Jonathan Samet, MD, MS, Distinguished Professor and holder of the Flora L. Thornton Chair in the Department of Preventive Medicine at the Keck School of USC, has dedicated his career to the issue of tobacco use and regulation. That dedication has now been recognized on the world stage. Samet, who is also the director of the USC Institute for Global Health, was honored with the 2015 Luther L. Terry Award for Distinguished Career from the American Cancer Society. The award was presented at the 16th World Conference on Tobacco or Health, held in Abu Dhabi on March 19.

Named for the late United States Surgeon General Luther L. Terry, MD, whose work established the foundation for public understanding of the health dangers of tobacco use, the awards recognize outstanding worldwide achievement in the field of tobacco control.

“For more than three decades, my research has addressed the tobacco epidemic and how to control it, in the United States and globally,” said Samet. “I am deeply honored to receive an award from the American Cancer Society named after Luther Terry, the U.S. Surgeon General who released the landmark 1964 Surgeon General’s report on tobacco and health — the first in a series of 31 reports.”  Samet served as the senior scientific editor for the 50th anniversary report in 2014.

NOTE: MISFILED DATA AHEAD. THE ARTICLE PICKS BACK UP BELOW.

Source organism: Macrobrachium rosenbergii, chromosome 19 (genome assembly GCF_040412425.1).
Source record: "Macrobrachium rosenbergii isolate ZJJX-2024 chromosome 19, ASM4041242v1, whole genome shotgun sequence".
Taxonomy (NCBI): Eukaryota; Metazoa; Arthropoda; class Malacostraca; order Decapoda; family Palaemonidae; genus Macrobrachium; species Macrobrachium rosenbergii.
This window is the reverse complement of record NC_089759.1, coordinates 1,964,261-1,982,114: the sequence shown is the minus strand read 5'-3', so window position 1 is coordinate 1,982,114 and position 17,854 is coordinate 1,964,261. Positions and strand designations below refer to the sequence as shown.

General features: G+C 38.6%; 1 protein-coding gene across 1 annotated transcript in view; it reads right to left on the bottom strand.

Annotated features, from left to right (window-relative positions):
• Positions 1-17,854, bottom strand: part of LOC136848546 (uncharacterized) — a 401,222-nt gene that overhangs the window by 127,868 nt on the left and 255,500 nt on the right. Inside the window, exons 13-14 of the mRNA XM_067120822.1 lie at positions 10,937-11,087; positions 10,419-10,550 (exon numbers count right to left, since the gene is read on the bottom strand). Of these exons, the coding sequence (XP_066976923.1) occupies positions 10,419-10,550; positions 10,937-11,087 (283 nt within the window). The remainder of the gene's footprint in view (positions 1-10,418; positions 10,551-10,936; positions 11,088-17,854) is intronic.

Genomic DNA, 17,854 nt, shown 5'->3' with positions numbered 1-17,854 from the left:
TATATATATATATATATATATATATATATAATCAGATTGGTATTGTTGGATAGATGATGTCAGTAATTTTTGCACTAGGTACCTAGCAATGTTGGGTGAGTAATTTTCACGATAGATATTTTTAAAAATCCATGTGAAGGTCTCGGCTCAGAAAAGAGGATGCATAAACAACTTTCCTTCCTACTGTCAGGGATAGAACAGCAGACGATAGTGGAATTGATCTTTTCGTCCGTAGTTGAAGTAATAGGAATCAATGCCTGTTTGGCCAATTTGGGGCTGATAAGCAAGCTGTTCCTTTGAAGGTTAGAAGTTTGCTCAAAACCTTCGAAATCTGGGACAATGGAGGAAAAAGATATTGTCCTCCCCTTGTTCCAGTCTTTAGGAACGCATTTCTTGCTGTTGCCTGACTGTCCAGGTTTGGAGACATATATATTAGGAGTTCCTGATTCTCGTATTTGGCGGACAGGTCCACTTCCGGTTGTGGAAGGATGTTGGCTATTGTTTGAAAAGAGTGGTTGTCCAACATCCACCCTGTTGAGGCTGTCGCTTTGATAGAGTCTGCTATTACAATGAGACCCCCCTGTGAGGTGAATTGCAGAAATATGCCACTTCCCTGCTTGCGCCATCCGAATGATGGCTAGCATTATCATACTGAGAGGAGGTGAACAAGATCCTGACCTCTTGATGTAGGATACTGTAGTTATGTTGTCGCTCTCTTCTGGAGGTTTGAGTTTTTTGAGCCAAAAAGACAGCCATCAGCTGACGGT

The Luther L. Terry Awards are presented in six categories: Outstanding Individual Leadership, Outstanding Organization, Outstanding Research Contribution, Exemplary Leadership by a Government Ministry, Distinguished Career, and Outstanding Community Service.
While Samet may have received this award for his “distinguished career,” that career is not over — he pays close attention to tobacco-related issues that still pose public health concerns.

“We have made great progress in the United States in controlling tobacco use — our state, California, has long been a leader,” said Samet. “But, there is much to do as the tobacco epidemic persists in many groups within the United States and threatens to grow in many lower-income countries. Of course, there is the new challenge of the explosive rising of electronic cigarettes.”

— Sara Reeve